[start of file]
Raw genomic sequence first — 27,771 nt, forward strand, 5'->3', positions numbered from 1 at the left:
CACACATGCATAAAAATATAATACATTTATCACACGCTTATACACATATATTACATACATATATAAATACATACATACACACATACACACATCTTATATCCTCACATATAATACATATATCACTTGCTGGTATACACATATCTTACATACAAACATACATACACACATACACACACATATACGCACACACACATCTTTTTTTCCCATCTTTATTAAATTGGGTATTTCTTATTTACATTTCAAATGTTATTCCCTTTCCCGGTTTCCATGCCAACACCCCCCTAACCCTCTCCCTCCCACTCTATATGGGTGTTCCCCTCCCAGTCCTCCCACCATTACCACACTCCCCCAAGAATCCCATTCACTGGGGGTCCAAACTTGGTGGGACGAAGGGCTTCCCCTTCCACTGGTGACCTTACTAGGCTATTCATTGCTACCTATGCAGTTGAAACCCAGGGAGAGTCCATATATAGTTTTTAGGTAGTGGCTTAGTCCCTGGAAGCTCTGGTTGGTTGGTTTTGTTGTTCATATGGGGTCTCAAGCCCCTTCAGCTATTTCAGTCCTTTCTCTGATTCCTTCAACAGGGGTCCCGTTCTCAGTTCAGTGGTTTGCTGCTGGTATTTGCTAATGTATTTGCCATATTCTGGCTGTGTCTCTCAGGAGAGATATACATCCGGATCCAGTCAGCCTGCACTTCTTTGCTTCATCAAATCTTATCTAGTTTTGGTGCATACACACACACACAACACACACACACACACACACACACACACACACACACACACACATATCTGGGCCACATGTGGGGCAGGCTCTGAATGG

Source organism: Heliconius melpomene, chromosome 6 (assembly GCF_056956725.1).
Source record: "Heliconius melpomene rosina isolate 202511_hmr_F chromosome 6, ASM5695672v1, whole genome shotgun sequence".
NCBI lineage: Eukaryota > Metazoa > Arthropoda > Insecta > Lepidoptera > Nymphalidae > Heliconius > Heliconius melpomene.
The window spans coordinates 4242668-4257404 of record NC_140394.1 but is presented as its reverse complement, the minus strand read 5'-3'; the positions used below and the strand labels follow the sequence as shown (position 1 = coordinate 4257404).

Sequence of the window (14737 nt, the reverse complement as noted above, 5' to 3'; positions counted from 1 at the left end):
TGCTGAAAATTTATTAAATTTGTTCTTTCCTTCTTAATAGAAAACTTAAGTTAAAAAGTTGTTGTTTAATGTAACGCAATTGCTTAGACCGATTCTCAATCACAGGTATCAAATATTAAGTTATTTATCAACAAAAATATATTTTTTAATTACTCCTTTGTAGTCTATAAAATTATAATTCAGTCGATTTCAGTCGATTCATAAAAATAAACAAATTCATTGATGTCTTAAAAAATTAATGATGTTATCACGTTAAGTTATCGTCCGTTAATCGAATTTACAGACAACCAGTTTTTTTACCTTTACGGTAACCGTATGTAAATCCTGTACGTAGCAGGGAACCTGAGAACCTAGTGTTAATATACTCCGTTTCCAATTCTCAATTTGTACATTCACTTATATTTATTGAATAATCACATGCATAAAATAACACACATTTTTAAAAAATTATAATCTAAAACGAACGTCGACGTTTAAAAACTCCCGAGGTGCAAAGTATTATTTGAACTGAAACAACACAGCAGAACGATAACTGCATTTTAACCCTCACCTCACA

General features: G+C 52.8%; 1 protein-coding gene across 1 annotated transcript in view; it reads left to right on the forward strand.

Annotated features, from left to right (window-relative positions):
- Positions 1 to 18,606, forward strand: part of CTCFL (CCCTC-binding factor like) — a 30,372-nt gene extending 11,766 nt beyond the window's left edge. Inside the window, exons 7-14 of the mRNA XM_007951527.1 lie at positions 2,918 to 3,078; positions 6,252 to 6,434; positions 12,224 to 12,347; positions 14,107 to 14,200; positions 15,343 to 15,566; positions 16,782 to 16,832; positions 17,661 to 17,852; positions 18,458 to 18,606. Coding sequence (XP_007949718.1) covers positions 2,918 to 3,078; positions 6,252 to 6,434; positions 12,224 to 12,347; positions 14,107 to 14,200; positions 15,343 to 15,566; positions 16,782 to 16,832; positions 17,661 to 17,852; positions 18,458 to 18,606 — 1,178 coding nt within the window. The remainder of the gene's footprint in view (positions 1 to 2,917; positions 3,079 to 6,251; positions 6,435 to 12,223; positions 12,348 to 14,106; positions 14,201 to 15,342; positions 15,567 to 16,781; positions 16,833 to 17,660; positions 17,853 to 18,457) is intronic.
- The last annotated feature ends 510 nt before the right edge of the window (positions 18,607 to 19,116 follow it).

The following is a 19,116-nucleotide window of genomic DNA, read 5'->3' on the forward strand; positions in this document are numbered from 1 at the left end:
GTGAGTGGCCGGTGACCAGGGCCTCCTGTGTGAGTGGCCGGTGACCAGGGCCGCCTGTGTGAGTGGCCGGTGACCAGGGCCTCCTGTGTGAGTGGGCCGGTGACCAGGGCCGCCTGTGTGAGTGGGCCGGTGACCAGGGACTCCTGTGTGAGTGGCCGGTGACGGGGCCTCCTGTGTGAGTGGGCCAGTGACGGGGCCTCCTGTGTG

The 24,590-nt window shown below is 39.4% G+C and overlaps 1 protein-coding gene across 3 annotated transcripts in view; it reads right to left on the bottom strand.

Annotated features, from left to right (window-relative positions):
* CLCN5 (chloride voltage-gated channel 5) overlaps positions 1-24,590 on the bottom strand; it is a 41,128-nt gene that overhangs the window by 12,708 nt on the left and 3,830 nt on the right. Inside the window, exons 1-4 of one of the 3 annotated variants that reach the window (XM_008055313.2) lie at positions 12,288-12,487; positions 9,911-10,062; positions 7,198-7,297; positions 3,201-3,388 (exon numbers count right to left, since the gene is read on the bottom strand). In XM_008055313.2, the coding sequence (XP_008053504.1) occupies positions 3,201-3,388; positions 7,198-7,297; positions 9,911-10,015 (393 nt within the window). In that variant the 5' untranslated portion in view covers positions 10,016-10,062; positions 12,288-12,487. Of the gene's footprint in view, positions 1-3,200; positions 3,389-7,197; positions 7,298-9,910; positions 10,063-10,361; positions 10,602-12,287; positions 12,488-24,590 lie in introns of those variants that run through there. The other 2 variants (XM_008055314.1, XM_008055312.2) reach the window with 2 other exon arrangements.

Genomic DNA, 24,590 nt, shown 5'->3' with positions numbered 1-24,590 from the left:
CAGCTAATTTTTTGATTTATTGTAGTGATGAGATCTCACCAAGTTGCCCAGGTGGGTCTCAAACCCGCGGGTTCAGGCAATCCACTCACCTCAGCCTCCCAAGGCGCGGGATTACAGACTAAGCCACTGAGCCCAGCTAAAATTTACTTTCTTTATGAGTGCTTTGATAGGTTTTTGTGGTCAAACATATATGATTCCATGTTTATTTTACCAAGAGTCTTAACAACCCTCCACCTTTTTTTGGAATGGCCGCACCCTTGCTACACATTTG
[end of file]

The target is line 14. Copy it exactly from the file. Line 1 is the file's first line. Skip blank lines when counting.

GTGAGTGGCCGGTGACCAGGGCCTCCTGTGTGAGTGGCCGGTGACCAGGGCCGCCTGTGTGAGTGGCCGGTGACCAGGGCCTCCTGTGTGAGTGGGCCGGTGACCAGGGCCGCCTGTGTGAGTGGGCCGGTGACCAGGGACTCCTGTGTGAGTGGCCGGTGACGGGGCCTCCTGTGTGAGTGGGCCAGTGACGGGGCCTCCTGTGTG